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No Watering The Garden With These 7 Drought Tolerant Plants

By Mountain Publishing @mountainpublish
No Watering The Garden With These 7 Drought Tolerant Plants

With summers that are increasingly hot, plants that are drought-resistant are becoming quite useful for gardeners. A lot of plants all over the world are naturally adapted to grow in dry conditions.

Many times, you can tell if a plant is adapted to growing in these kinds of conditions since their leaves are succulent, waxy, sticky, hair, needle-like, small, silver in color, or scented. If these plants are looked after well in their first season, they will be quite forgiving of dry conditions in future years.

Below you can find seven of the top drought-resistant flowers, shrubs, and grasses for both full shade and the sun. Even when the rain dries up, these plants still go on. They are sure to survive dry periods while adding distinctive texture and color to your garden.


Agaves store water inside their thick foliage and send their roots deep under the soil's surface to collect any available water. The leaf has sharp edges, and landscapers often use agave because of the interesting shape of the foliage and because they are low care and drought tolerant plants.

Growing is simple if you plant in the right location. Agave needs gritty soil and full. They can do very well when potted, but use a pot that is unglazed which will let excess moisture evaporate. Water needs of this plant are moderate to light depending on the heat of the season.


This shrug is a champion at tolerating the dry seasons. Bougainvillea appears to be one of the toughest shrubs which thrive on neglect in intense and extreme conditions. This colorful plant is simple to grow, as well.

Bougainvillea plants will weaken with too much watering, but if you let the soil dry out the plant will get stressed. Therefore, a happy medium is needed - enough water to keep the soil damp, but without waterlogging the plant. These plants are prolific growers and need proper pruning to maintain a beautiful shape and force blooming. After it has finished blooming for the season, cut it back a few inches.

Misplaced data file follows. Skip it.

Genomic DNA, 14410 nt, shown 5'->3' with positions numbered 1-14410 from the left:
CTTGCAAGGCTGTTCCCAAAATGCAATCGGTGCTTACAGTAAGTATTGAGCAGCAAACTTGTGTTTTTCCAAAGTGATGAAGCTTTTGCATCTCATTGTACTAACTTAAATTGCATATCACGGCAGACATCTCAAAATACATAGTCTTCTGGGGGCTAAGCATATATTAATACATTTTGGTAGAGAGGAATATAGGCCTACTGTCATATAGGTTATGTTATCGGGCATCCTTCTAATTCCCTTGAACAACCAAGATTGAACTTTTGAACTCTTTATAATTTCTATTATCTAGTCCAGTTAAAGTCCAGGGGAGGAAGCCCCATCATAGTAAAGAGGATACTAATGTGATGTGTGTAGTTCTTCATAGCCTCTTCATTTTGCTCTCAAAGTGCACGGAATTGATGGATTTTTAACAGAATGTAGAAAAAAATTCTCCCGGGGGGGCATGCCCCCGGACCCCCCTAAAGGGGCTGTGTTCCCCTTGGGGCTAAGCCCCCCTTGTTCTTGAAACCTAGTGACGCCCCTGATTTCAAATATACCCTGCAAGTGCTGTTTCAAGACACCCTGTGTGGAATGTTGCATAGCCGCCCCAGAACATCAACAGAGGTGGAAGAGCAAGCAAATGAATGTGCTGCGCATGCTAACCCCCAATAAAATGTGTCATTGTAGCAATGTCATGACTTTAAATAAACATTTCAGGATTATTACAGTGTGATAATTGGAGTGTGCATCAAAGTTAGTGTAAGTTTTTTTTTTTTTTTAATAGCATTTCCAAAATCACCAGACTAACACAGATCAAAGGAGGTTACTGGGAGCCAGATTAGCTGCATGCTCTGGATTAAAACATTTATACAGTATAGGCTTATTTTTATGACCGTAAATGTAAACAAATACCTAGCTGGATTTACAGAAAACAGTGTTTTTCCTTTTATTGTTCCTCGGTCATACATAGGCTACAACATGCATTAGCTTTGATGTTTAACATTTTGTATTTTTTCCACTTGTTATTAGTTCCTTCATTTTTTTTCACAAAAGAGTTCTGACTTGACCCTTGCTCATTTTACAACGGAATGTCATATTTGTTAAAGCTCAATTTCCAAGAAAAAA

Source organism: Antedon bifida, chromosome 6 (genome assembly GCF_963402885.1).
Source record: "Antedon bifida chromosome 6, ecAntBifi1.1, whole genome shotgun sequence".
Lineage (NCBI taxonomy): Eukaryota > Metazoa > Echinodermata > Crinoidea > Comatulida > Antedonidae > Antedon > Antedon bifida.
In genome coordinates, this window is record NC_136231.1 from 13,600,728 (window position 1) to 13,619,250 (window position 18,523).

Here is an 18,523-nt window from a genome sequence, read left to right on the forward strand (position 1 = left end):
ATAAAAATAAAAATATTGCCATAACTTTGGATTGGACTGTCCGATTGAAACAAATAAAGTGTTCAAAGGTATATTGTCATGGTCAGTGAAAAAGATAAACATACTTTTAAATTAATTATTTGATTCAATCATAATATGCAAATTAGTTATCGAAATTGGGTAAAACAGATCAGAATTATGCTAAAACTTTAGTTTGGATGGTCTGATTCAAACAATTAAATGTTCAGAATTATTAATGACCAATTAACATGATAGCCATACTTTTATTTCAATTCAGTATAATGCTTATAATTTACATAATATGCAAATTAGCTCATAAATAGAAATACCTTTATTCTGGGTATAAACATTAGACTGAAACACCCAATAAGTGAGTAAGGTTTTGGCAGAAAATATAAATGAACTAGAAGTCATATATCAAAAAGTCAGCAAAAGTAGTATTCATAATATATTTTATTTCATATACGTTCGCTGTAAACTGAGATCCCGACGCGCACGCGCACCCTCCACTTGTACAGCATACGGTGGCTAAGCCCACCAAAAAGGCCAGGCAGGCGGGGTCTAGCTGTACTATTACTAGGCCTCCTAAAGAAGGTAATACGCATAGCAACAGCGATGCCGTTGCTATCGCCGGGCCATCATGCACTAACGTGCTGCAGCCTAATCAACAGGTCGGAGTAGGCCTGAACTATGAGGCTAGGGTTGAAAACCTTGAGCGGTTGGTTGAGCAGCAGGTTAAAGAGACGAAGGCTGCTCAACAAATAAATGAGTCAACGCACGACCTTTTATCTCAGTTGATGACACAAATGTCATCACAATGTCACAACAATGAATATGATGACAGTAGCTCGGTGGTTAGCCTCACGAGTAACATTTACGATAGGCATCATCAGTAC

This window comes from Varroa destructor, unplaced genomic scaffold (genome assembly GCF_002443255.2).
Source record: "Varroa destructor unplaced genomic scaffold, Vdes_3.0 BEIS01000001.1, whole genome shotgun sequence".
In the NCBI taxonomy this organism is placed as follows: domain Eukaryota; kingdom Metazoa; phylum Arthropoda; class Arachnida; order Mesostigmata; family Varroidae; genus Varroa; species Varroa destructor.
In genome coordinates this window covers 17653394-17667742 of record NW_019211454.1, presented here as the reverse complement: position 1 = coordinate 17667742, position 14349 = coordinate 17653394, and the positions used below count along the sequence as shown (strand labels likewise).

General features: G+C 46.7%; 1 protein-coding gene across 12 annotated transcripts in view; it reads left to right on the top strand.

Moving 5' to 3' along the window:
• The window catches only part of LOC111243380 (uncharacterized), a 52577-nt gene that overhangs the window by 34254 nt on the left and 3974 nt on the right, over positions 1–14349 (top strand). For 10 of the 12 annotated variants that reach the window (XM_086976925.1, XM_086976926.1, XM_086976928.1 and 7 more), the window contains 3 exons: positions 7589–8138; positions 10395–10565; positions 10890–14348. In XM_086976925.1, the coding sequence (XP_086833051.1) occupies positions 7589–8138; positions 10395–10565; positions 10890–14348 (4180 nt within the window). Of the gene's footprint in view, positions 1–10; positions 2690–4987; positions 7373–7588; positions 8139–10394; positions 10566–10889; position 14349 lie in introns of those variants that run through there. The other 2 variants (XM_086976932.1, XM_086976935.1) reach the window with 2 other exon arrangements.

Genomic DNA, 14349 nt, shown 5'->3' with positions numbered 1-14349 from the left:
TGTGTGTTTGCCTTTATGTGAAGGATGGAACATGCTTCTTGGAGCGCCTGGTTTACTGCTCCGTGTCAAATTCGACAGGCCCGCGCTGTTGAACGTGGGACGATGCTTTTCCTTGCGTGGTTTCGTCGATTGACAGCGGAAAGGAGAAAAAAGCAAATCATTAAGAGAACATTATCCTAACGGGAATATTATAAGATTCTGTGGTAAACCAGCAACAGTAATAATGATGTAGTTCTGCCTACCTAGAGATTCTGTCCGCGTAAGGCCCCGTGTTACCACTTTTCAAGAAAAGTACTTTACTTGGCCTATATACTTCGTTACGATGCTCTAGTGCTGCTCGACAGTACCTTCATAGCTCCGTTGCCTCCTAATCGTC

This perennial comes in several different colors including blue, bright red, purple, pink, variegated, yellow, and sometimes white. There are over 250 varieties of this plant, and some species attract hummingbirds. Penstemon will tolerate a small amount of water but needs good soil drainage.


These are small and inconspicuous plants which look like pebbles or stones. They can be grown in pots, indoors, or outdoors in a sunny location and dappled shade. They like well-drained soil which is poor in organic matter. You should water them deeply, but irregularly. In temperate climates, lithops bloom in fall and need to be watered two to three times deeply each month until the end of fall.


A blanket flower, Gaillardia has no special needs. Anyone who has a green finger can make it bloom substantially. All it needs is a sunny spot and occasional watering. It blooms all summer and in the fall as well. You can grow this plant in cold and warm tropical climates.

When the plants sprout, thin them to around 15 to 18 inches apart and water them every 10 to 14 days during the summer and early fall. They don't like being damp, so allow the soil to dry out between watering. Deadhead the flowers as needed. Cut off faded flower heads to encourage a second flush of bloom in the fall.


This hardy, tropical plant is grown for its fragrant, colorful flowers. It loves heat and drought and is a less demanding plant which grows in any soil. The flowers attract bees, butterflies, and hummingbirds. It is easy to grow in pots, too.

Give these plants 16 to 18 inches between them, since they will spread and grow quickly. Water well after planting and provide supplemental water for several weeks as they establish roots. Prune them throughout the summer by clipping the tops of each stem.


This perennial herb is drought-resistant and is famous for its aromatic flavor. It is best to grow it when the weather begins to warm up after frost when there is plenty of sunshine. It has low requirements for watering, and overwatering can kill sage fast.

Water young plants regularly until they are full grown and prune the woody, heavier stems each spring.

This post was written by Carl Marley who offers tree surgery in the north east @

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